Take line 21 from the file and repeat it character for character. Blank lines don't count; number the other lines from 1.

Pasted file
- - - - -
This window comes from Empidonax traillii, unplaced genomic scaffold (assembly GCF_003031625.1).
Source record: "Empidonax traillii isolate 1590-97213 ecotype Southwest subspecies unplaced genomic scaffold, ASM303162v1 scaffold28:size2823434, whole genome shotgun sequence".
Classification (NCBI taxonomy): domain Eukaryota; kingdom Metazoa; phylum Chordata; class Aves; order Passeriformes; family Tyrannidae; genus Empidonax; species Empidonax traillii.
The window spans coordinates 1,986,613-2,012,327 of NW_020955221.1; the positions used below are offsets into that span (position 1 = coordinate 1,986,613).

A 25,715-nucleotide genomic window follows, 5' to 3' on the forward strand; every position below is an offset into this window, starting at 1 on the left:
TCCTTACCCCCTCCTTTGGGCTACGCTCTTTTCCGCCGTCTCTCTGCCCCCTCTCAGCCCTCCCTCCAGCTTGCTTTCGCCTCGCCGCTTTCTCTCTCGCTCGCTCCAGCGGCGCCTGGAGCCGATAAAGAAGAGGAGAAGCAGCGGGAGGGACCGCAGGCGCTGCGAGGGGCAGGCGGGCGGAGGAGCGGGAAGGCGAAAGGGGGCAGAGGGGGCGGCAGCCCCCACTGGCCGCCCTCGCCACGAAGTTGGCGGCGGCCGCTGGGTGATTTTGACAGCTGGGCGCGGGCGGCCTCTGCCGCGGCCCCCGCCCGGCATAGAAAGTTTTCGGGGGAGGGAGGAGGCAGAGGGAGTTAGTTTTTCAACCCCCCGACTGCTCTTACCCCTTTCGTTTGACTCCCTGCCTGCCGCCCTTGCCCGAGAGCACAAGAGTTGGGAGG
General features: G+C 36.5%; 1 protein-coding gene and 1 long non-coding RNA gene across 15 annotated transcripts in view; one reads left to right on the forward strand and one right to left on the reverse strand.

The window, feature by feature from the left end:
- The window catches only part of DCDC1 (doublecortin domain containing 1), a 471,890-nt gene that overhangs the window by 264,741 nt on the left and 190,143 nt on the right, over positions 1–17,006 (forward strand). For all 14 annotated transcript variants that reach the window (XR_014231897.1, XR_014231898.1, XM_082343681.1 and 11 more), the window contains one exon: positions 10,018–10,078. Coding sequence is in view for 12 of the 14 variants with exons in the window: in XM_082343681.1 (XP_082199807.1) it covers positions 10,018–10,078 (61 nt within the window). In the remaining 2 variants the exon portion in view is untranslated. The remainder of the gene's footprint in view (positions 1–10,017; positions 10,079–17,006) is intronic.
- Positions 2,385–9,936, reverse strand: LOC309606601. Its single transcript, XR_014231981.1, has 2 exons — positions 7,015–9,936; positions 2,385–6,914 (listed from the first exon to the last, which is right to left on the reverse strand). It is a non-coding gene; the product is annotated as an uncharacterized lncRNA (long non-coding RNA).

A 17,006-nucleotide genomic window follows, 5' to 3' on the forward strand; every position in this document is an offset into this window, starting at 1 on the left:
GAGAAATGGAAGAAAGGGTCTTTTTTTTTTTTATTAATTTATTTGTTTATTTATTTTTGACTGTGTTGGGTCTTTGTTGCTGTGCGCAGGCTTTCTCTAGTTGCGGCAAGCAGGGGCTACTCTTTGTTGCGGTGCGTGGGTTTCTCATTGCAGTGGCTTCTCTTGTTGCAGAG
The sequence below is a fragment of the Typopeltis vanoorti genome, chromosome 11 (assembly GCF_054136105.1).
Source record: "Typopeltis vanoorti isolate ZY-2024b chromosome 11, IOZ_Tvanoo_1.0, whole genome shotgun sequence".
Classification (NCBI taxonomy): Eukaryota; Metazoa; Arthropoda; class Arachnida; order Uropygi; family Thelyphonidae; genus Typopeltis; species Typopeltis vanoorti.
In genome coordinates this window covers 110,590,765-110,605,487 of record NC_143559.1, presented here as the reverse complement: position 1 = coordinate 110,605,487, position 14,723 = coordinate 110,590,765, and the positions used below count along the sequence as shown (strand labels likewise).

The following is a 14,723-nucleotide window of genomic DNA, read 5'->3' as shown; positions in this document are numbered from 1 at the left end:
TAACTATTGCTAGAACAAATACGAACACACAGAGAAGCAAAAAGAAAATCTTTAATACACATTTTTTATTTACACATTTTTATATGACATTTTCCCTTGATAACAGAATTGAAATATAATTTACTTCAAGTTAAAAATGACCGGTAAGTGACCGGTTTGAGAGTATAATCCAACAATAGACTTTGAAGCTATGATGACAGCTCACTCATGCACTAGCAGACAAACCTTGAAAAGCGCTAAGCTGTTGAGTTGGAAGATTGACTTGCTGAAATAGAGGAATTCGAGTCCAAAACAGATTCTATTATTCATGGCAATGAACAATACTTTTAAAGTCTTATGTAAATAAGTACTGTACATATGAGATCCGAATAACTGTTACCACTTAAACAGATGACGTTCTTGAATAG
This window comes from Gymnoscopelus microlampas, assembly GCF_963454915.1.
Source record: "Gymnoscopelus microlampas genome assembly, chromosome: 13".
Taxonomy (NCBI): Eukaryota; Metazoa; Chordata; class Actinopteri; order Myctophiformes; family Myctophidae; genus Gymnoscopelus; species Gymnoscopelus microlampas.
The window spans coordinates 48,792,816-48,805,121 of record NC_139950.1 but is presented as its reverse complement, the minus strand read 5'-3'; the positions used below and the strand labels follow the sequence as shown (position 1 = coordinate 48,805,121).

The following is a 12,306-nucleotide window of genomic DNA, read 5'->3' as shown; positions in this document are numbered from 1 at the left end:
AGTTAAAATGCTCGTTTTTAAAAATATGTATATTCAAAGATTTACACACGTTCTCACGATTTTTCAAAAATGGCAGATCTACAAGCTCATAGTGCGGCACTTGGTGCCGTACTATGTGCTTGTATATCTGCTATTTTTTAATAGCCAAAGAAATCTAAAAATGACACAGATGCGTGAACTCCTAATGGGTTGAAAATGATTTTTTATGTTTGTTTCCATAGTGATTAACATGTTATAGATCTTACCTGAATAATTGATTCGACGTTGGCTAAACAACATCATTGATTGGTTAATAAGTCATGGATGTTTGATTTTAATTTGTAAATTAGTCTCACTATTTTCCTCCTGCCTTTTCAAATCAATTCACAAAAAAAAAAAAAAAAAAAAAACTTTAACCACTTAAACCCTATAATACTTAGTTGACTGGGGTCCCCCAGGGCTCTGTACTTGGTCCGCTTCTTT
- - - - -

Taxonomy (NCBI): Eukaryota; Metazoa; Chordata; class Actinopteri; order Myctophiformes; family Myctophidae; genus Gymnoscopelus; species Gymnoscopelus microlampas.